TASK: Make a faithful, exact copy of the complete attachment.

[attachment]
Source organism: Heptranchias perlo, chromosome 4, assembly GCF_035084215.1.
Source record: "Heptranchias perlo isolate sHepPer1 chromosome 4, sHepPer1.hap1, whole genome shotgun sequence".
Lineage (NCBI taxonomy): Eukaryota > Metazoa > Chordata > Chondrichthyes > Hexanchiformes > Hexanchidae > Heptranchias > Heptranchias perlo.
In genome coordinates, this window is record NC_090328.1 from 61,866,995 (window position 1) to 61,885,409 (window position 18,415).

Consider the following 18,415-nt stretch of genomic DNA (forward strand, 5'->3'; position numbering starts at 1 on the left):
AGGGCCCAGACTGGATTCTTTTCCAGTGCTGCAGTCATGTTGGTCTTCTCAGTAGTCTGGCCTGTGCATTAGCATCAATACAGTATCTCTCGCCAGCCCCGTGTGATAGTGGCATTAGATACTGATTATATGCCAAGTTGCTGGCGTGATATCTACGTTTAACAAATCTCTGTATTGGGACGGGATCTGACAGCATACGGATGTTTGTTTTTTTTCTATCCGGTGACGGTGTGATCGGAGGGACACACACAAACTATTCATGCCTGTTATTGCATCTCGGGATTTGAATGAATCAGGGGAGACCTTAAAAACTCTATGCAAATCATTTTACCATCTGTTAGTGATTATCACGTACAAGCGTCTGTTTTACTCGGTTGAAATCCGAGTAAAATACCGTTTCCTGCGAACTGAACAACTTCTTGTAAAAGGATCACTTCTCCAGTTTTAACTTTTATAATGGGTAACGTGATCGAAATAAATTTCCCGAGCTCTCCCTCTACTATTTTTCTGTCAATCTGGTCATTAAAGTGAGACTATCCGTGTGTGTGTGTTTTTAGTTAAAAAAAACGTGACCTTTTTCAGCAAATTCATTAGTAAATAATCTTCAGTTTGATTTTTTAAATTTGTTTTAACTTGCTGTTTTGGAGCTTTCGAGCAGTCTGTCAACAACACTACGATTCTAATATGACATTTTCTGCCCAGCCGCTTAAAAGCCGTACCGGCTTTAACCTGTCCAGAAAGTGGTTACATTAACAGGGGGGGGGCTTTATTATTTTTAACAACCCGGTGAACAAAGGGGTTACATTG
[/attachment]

Source organism: Heptranchias perlo, chromosome 4, assembly GCF_035084215.1.
Source record: "Heptranchias perlo isolate sHepPer1 chromosome 4, sHepPer1.hap1, whole genome shotgun sequence".
Lineage (NCBI taxonomy): Eukaryota > Metazoa > Chordata > Chondrichthyes > Hexanchiformes > Hexanchidae > Heptranchias > Heptranchias perlo.
In genome coordinates, this window is record NC_090328.1 from 61,866,995 (window position 1) to 61,885,409 (window position 18,415).

Consider the following 18,415-nt stretch of genomic DNA (forward strand, 5'->3'; position numbering starts at 1 on the left):
AGGGCCCAGACTGGATTCTTTTCCAGTGCTGCAGTCATGTTGGTCTTCTCAGTAGTCTGGCCTGTGCATTAGCATCAATACAGTATCTCTCGCCAGCCCCGTGTGATAGTGGCATTAGATACTGATTATATGCCAAGTTGCTGGCGTGATATCTACGTTTAACAAATCTCTGTATTGGGACGGGATCTGACAGCATACGGATGTTTGTTTTTTTTCTATCCGGTGACGGTGTGATCGGAGGGACACACACAAACTATTCATGCCTGTTATTGCATCTCGGGATTTGAATGAATCAGGGGAGACCTTAAAAACTCTATGCAAATCATTTTACCATCTGTTAGTGATTATCACGTACAAGCGTCTGTTTTACTCGGTTGAAATCCGAGTAAAATACCGTTTCCTGCGAACTGAACAACTTCTTGTAAAAGGATCACTTCTCCAGTTTTAACTTTTATAATGGGTAACGTGATCGAAATAAATTTCCCGAGCTCTCCCTCTACTATTTTTCTGTCAATCTGGTCATTAAAGTGAGACTATCCGTGTGTGTGTGTTTTTAGTTAAAAAAAACGTGACCTTTTTCAGCAAATTCATTAGTAAATAATCTTCAGTTTGATTTTTTAAATTTGTTTTAACTTGCTGTTTTGGAGCTTTCGAGCAGTCTGTCAACAACACTACGATTCTAATATGACATTTTCTGCCCAGCCGCTTAAAAGCCGTACCGGCTTTAACCTGTCCAGAAAGTGGTTACATTAACAGGGGGGGGGCTTTATTATTTTTAACAACCCGGTGAACAAAGGGGTTACATTG